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UMD Essential Capacities

UMD Essential Capacities

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Published by: Premed on Feb 10, 2009
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06/14/2009

 
 
Essential Capacities for Matriculation, Promotion, and GraduationUniversity of Minnesota Medical School
I. General IssuesA. Overview
 
Medical education requires that the accumulation of scientific knowledge be accompanied by thesimultaneous development of specific skills and competencies. Because our Medical School has aresponsibility to society to graduate the best possible physicians, all students must meet both our academic standards and our technical standards to matriculate, to progress through the curriculum and tomeet the requirements for graduation from the University of Minnesota Medical School.
 Academic standards
refer to acceptable demonstrations of mastery in various disciplines, before matriculationand after, as judged by faculty members, examinations, and other measurements of performance. Acceptablelevels of mastery are required in six broad areas of competency once a student matriculates at the University of Minnesota Medical School. These six areas of competency are those used by graduate medical education programs to evaluate their residents.These six areas of competency are:
 
Medical/scientific knowledge
 
Clinical skills/patient care
 
Professionalism
 
Communication/interpersonal skills
 
Practice-based learning (engaging in self-assessment and utilizing appropriate resources to makeimprovements in one's learning and performance)
 
Systems-based practice (understanding complex medical systems in order to effectively carry outresponsibilities to optimize patient care)Through its curriculum, the University of Minnesota Medical School is committed to preparing our studentswithin the continuum of medical education. Our academic and technical standards are based upon the goal of graduating capable, well-rounded future clinicians.Academic standards are addressed in more detail during each course and clerkship. Any student who hasspecific questions about performance requirements should speak with course and clerkship directors.Our technical standards are described in detail under item II. Technical standards refer to the essential aptitudesand abilities that allow medical students (and physicians) to complete the preclinical curriculum and to performthe list of clinical skills described in the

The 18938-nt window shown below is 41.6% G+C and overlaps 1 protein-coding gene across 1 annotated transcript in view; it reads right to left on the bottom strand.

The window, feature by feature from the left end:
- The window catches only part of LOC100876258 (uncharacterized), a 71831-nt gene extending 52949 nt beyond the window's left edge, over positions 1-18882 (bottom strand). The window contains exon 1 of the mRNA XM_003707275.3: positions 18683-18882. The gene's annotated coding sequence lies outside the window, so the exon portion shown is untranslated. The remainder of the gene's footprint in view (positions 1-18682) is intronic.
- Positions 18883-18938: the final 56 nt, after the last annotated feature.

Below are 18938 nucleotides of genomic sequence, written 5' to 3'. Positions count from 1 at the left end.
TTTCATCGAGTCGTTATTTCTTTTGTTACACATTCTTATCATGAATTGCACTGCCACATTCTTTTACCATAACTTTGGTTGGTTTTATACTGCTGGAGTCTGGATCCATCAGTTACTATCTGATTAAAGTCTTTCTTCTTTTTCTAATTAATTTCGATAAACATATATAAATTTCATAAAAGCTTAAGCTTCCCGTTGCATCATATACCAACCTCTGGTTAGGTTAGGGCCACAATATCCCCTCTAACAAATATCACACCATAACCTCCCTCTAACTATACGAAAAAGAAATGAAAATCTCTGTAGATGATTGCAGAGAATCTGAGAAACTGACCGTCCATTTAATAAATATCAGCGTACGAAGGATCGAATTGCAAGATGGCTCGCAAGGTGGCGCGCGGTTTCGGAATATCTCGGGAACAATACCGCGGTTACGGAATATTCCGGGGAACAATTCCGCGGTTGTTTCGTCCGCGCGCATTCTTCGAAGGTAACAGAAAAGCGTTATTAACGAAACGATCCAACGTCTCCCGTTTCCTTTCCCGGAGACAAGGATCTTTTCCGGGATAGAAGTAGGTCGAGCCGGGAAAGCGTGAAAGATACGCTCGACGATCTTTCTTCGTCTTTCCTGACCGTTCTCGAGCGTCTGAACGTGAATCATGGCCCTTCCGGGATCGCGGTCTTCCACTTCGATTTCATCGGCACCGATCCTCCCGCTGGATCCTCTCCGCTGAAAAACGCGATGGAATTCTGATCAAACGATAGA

University of Minnesota Medical School Competencies Required for Graduation
.
 
Without the capability to meet our technical standards, students cannot fulfill the requirements of all the coursesand clerkships at the University of Minnesota Medical School. Meeting the University of Minnesota MedicalSchool technical standards (detailed below) is, therefore, required for 1) matriculation (insomuch as the abilitiescan reasonably be determined before matriculation), 2) subsequent promotion from term to term, and 3)graduation from the University of Minnesota Medical School.
B. Students with Disabilities
It is our experience that a number of individuals with disabilities (as defined by Section 504 of theRehabilitation Act and the Americans with Disabilities Act) are qualified to study and practice medicine withthe use of reasonable accommodations. To be qualified for the study of medicine at the University of MinnesotaMedical School, those individuals must be able to meet both our academic and technical standards, with or without reasonable accommodation. Accommodation is viewed as a means of assisting students with disabilitiesto meet essential standards by providing them with an equal opportunity to participate in all aspects of eachcourse or clerkship. (Reasonable accommodation is not intended to